Center stage, Worley went on to say that after he recorded the song, he thought, "What I would give if I was back in Afghanistan, or in Iraq, or wherever those guys and gals are, and I could stand up before them and play this song. They would know that what they had asked me to do when I got back home, that I was serious about it."
Speaking through the camera to the troops overseas, the country star said, "This is for y'all over there. I love you."
Then Worley sang, "I hear people say, we don't need this war, but I say there's some things worth fighting for. What about our freedom, this piece of ground? We didn't get to keep 'em, by backing down." Myers clapped and Rumsfeld shook his fists in the air.
Worley sang his refrain: "Have you forgotten how it felt that day, to see your homeland under fire and our people blown away? Have you forgotten when those towers fell, we had neighbors still inside going through a living hell? And you say we shouldn't worry about Bin Laden. Have you forgotten?"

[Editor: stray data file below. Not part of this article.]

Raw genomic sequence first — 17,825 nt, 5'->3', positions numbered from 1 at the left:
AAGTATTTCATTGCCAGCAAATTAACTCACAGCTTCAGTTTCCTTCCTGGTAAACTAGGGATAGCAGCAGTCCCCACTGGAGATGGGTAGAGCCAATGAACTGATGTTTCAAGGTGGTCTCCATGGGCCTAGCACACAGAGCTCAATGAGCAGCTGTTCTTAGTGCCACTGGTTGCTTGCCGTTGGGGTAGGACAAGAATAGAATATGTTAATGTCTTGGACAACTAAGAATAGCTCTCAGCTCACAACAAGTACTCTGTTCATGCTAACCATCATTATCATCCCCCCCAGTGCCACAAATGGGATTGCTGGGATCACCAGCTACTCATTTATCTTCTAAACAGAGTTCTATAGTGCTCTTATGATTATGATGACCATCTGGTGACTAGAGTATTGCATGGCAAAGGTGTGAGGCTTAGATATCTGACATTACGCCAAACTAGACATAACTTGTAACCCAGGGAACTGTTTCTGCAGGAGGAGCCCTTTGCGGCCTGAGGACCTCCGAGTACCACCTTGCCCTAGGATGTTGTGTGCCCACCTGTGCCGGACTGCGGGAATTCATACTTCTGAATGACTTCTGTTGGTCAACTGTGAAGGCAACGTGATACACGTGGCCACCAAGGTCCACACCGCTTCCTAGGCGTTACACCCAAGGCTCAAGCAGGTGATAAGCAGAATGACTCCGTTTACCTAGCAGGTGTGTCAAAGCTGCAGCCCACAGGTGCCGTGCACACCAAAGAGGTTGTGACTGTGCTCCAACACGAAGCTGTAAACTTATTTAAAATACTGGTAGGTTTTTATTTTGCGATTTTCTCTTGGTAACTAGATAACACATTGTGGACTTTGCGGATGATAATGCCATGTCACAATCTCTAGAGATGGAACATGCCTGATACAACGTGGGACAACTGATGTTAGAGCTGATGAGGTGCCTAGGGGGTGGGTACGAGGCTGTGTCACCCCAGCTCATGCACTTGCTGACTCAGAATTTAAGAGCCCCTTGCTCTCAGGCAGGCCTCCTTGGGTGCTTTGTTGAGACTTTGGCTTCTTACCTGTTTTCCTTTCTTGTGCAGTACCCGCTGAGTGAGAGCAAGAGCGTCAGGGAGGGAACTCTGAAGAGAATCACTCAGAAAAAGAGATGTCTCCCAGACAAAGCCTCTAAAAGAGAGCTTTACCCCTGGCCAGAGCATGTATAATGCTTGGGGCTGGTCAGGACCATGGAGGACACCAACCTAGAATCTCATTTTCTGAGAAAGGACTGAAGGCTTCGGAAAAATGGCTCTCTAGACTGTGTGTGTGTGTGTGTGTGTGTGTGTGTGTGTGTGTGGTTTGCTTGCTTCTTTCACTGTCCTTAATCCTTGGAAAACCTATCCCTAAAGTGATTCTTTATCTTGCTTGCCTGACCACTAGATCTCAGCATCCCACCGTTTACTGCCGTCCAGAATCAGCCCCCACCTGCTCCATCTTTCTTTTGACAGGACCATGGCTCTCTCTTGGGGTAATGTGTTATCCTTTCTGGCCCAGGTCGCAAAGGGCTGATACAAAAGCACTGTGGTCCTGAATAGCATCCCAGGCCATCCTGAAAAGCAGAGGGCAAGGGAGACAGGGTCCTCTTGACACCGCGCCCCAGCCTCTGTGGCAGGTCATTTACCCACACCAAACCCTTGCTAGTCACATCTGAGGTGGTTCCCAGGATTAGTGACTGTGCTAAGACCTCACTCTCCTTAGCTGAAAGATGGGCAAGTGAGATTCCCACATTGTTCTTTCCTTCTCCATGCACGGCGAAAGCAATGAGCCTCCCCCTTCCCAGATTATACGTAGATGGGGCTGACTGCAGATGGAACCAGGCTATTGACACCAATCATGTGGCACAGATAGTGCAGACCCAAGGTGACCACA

As the crowd went wild, a smiling Rumsfeld clapped vigorously. He'd said he was a Worley fan, and it was obvious he meant it.
In an interview prior to the concert, Worley talked about his bond with the military.
"We grew up in a real patriotic family," he said "My parents and grandparents are very much the kind of people that would set you down and say this is why we live the way we live. My grandfather on my dad's side was the youngest of five boys. When he was 9 years old, all four older brothers had to go to the war.
"Growing up," he continued, "there were a lot of different family members who were military - Navy, Air Force, Army. I had one cousin who died in World War II who was a Marine. It's kind of still that way. There's quite a few first cousins and uncles in the military."